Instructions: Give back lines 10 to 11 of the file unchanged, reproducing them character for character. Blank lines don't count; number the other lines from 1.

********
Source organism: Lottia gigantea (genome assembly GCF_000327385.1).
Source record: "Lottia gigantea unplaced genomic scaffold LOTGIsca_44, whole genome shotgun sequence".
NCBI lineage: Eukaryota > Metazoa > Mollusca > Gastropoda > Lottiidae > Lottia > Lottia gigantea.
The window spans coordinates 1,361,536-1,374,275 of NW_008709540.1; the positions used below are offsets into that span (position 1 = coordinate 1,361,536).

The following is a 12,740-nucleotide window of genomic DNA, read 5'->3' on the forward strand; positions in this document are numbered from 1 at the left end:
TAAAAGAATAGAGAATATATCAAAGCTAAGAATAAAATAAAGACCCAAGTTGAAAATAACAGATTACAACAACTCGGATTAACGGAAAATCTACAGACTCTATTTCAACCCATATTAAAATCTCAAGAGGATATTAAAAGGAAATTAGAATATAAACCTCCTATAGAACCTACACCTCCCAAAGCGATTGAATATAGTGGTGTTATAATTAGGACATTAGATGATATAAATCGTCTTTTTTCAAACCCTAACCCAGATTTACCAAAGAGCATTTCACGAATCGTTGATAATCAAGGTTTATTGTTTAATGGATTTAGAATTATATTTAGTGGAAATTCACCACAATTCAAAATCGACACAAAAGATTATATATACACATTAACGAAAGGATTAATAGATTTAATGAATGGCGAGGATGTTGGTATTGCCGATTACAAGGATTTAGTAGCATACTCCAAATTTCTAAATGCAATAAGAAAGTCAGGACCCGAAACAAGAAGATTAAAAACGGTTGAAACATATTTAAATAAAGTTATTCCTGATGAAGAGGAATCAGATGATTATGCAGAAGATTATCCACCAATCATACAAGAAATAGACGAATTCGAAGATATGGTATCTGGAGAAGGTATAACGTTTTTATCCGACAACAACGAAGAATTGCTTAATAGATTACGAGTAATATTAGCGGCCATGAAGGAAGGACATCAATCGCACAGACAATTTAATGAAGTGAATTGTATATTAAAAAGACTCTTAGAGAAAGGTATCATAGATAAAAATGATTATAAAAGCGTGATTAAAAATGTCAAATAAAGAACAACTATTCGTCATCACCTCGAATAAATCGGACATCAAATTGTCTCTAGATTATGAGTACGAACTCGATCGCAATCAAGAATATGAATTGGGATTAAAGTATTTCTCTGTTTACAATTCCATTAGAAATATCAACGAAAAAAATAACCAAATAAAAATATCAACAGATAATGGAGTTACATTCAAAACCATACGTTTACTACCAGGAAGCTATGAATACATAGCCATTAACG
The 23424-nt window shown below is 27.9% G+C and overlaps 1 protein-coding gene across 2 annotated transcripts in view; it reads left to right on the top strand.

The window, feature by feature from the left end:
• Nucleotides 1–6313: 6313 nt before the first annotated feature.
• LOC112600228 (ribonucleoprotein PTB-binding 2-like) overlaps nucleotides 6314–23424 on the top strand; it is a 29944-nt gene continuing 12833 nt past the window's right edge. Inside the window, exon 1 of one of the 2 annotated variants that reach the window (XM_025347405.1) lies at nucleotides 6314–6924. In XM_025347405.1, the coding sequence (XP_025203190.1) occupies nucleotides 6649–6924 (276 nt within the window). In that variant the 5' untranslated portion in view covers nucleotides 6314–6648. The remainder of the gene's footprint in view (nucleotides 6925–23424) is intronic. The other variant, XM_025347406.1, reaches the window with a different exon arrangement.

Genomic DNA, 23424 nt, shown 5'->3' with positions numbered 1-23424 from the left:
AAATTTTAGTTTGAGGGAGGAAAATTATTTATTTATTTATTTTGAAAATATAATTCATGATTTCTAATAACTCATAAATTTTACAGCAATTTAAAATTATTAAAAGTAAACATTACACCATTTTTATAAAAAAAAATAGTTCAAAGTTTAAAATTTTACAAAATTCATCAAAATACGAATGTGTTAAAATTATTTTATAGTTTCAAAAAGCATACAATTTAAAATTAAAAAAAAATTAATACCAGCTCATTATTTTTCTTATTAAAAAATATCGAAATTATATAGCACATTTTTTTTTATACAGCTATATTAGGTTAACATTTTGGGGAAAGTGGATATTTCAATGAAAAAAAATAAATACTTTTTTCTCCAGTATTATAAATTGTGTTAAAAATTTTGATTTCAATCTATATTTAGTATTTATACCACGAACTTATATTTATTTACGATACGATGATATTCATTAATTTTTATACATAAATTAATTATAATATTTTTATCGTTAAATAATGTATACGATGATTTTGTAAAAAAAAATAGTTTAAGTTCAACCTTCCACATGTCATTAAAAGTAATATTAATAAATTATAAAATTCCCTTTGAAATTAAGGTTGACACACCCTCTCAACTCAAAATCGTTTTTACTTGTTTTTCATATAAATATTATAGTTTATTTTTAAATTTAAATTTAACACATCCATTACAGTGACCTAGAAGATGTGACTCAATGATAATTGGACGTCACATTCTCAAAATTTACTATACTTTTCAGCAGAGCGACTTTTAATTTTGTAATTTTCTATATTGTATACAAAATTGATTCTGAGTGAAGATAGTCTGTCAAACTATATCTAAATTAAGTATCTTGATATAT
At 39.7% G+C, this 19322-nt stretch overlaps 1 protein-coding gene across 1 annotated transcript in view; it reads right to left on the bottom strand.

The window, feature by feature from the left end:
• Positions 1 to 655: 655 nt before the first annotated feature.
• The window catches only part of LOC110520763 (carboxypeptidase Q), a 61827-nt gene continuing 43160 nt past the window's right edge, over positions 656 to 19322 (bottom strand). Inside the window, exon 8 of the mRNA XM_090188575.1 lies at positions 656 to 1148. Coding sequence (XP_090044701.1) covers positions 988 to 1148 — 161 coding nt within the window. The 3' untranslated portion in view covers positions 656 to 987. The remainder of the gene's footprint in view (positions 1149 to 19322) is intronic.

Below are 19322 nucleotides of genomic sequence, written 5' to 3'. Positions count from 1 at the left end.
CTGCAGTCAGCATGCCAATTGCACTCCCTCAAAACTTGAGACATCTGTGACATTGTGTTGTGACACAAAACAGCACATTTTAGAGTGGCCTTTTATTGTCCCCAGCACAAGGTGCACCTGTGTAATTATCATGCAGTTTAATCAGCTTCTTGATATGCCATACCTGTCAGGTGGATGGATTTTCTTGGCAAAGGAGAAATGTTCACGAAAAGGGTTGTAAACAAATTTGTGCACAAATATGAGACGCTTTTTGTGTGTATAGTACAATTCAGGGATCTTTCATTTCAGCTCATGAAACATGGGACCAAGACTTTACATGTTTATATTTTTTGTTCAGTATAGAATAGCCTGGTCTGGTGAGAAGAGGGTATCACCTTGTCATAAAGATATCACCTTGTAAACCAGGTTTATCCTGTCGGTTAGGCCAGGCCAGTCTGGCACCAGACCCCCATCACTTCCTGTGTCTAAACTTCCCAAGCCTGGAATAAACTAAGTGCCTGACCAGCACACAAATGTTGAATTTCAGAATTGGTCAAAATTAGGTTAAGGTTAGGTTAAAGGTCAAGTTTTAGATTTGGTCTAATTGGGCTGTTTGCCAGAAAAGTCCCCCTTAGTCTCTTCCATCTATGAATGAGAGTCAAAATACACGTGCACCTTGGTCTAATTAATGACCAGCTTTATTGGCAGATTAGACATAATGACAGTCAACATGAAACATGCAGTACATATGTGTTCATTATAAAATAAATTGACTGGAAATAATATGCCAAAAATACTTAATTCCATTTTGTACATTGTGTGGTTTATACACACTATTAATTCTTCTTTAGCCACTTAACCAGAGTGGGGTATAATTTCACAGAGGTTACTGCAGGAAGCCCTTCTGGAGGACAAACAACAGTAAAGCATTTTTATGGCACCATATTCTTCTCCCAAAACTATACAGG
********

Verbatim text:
• LOC112600228 (ribonucleoprotein PTB-binding 2-like) overlaps nucleotides 6314–23424 on the top strand; it is a 29944-nt gene continuing 12833 nt past the window's right edge. Inside the window, exon 1 of one of the 2 annotated variants that reach the window (XM_025347405.1) lies at nucleotides 6314–6924. In XM_025347405.1, the coding sequence (XP_025203190.1) occupies nucleotides 6649–6924 (276 nt within the window). In that variant the 5' untranslated portion in view covers nucleotides 6314–6648. The remainder of the gene's footprint in view (nucleotides 6925–23424) is intronic. The other variant, XM_025347406.1, reaches the window with a different exon arrangement.

Genomic DNA, 23424 nt, shown 5'->3' with positions numbered 1-23424 from the left: